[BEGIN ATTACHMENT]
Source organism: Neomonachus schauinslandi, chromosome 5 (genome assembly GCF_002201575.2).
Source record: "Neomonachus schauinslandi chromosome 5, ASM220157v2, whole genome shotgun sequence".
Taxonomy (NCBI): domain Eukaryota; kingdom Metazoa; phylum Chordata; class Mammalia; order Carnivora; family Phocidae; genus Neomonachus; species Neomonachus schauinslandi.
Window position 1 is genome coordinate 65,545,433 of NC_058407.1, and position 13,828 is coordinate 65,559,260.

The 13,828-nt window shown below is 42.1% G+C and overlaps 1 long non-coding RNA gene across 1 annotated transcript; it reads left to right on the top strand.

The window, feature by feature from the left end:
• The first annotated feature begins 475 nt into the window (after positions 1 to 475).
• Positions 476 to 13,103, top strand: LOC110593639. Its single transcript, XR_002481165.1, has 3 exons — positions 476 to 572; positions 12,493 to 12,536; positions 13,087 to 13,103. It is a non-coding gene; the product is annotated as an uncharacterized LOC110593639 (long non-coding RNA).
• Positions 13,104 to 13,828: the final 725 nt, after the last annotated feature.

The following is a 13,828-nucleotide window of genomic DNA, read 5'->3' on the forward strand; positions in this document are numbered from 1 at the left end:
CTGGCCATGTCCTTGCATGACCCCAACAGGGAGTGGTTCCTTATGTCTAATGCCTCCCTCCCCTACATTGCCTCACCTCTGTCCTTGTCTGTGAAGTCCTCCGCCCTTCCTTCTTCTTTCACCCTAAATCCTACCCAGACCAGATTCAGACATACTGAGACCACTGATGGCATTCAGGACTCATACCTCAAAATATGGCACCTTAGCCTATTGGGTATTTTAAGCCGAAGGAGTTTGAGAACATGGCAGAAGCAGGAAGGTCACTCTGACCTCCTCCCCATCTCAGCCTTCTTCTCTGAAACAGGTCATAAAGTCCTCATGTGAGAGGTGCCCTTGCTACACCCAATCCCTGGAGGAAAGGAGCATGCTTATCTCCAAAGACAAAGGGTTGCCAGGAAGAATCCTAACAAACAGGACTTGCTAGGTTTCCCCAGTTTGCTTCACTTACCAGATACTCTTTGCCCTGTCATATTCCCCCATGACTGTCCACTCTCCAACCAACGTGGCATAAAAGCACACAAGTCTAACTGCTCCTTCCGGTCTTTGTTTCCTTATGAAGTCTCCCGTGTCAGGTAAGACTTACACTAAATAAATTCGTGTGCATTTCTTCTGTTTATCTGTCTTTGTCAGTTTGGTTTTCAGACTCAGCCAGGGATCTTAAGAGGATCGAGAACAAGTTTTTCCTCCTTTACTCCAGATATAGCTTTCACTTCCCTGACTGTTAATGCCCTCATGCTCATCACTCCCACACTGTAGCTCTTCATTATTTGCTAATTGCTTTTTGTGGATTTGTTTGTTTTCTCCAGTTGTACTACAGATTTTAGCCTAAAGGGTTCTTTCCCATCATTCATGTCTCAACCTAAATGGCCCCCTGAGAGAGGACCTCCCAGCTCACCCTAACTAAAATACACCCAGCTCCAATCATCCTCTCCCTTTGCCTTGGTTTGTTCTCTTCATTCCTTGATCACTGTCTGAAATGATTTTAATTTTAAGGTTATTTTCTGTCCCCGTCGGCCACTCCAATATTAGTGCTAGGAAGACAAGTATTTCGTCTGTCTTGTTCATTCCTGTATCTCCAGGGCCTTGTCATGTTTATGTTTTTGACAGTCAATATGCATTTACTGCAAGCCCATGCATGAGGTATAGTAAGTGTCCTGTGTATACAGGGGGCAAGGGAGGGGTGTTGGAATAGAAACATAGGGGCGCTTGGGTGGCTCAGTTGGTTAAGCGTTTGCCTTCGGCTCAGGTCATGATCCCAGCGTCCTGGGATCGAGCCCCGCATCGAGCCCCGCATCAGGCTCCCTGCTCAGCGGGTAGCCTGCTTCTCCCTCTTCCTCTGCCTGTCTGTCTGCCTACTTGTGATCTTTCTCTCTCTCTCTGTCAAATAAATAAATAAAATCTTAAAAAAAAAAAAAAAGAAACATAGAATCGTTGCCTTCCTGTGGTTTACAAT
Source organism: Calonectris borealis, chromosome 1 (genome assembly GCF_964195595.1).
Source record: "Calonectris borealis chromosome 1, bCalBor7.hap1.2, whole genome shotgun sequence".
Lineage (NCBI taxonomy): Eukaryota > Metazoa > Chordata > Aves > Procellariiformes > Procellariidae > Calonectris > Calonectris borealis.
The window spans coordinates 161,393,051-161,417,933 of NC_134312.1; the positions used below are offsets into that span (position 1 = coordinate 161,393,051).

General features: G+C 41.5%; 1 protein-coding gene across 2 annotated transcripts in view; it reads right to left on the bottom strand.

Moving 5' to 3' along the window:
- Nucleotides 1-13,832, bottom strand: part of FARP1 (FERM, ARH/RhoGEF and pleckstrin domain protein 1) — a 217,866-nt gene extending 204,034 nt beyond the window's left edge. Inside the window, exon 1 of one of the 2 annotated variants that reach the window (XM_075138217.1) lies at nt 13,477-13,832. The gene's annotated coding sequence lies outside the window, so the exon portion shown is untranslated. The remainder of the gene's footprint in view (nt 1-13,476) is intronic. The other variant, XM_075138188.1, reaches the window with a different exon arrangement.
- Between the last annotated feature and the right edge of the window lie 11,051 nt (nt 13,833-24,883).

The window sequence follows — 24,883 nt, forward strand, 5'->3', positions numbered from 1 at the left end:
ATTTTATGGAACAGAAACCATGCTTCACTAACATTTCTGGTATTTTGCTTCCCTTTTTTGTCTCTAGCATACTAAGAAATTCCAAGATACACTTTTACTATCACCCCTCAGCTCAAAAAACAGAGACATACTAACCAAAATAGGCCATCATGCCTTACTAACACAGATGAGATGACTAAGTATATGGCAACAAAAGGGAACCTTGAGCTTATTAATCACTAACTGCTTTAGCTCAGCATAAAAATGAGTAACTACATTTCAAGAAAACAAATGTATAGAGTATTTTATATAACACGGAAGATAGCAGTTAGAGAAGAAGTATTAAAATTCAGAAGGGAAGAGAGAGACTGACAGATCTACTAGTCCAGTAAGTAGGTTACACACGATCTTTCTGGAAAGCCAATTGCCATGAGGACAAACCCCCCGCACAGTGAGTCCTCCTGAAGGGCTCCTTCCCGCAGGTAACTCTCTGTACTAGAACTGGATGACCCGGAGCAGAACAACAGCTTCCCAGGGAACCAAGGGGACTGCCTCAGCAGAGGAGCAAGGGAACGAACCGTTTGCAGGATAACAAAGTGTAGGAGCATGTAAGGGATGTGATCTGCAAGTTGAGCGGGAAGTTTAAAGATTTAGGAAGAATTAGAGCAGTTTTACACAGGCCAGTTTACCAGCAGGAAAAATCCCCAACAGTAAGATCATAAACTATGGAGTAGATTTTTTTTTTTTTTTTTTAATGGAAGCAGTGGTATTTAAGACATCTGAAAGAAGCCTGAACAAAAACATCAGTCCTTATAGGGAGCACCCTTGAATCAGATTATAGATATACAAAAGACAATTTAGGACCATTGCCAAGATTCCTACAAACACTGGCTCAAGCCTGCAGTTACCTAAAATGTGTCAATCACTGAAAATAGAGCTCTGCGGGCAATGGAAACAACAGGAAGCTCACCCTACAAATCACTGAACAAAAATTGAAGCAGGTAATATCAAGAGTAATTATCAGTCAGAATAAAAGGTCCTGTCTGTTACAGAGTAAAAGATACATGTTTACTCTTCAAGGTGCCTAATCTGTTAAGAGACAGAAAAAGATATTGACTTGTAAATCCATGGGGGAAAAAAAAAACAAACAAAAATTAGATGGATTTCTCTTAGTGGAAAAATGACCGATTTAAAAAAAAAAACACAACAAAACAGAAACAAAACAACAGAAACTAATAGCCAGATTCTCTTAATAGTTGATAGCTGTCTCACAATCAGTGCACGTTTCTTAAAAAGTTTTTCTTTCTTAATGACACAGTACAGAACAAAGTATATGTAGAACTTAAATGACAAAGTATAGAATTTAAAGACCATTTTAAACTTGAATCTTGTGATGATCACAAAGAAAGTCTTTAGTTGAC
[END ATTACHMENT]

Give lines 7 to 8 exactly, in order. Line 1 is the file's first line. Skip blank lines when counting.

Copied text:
• The first annotated feature begins 475 nt into the window (after positions 1 to 475).
• Positions 476 to 13,103, top strand: LOC110593639. Its single transcript, XR_002481165.1, has 3 exons — positions 476 to 572; positions 12,493 to 12,536; positions 13,087 to 13,103. It is a non-coding gene; the product is annotated as an uncharacterized LOC110593639 (long non-coding RNA).